Soundings

Ross Sandler
Step on a Crack . . .
Winter 1997

When Mary Hausser of Long Beach in Nassau County tripped on her neighbor's cracked sidewalk eight years ago, she set in motion a series of events that might ultimately free New York City of one its biggest liability headaches. Having seriously injured her knee, Hausser sued her neighbor under a Long Beach ordinance that made the abutting property owner responsible. The neighbor said the ordinance was invalid, invoking a 1963 state law that seemingly made the city the only liable party. To the surprise of most lawyers, the New York State Court of Appeals ruled last May—after the case had spent years in the lower courts—that the state law said no such thing: the neighbor had to pay.

For New York City, the ruling may prove to be an enormous windfall. In 1996 the city settled over 1,900 claims filed by pedestrians who were allegedly injured in accidents on defective sidewalks—sidewalks that property owners are required by law to maintain but for which they are not legally liable in the event of injuries. With average damages of close to $24,000, these claims alone cost the city the royal sum of $46 million.

Currently, New York's only means for discouraging such suits are two notification requirements: the city must be alerted that a sidewalk is dangerous before an accident takes place, and aggrieved parties must file their claims within 90 days of an accident. Neither requirement has been much of a deterrent. Since 1980 the Big Apple Pothole and Sidewalk Protection Corporation—a creation of New York's trial lawyers—has surveyed the city's 12,000 miles of sidewalks each year looking for defects. The courts have ruled that the maps this effort produces, duly filed with the city, constitute sufficient prior notice. As for the post-accident time limit, it cuts off some claims, but more than 5,000 litigation-minded pedestrians still met the deadline in 1996.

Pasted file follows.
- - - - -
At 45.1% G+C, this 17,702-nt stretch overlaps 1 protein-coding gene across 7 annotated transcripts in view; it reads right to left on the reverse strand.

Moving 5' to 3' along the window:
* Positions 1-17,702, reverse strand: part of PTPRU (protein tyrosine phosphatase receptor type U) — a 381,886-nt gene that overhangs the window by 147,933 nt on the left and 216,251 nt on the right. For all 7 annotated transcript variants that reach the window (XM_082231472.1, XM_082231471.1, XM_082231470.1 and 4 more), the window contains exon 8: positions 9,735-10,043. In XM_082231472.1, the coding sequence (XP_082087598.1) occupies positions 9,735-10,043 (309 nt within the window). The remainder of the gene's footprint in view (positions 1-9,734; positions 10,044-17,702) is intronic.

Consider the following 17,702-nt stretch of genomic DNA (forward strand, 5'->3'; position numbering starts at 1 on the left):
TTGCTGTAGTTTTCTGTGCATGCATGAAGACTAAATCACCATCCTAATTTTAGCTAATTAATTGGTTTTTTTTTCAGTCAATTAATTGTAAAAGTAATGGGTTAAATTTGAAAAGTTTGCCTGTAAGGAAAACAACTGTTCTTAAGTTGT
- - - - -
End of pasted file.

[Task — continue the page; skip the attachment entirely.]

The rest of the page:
The city may now, at last, transfer the liability for sidewalk trips and falls to abutting property owners, clearly where responsibility belongs in this case. Whatever the excesses of our tort-crazed legal system, there are some torts—wrongful acts—that belong in our civil courts. Allowing sidewalks to become dangerous hazards certainly belongs on that list.

City Council members Stanley Michels and Virginia Fields have introduced Long Beach- style legislation to bring about this shift in liability in New York City, but the bill languishes in committee, thanks in large part to the opposition of real estate interests. Property owners rightly fear the potential costs of this burden, but placing it on them would achieve several goods: not just better sidewalks but also fewer lawsuits as cracks and holes disappeared and as litigious pedestrians realized that private interests, unlike the deep-pocketed city, will fight in court. Alas, in an election year, even so sensible a measure is likely to die in the face of such influential foes.

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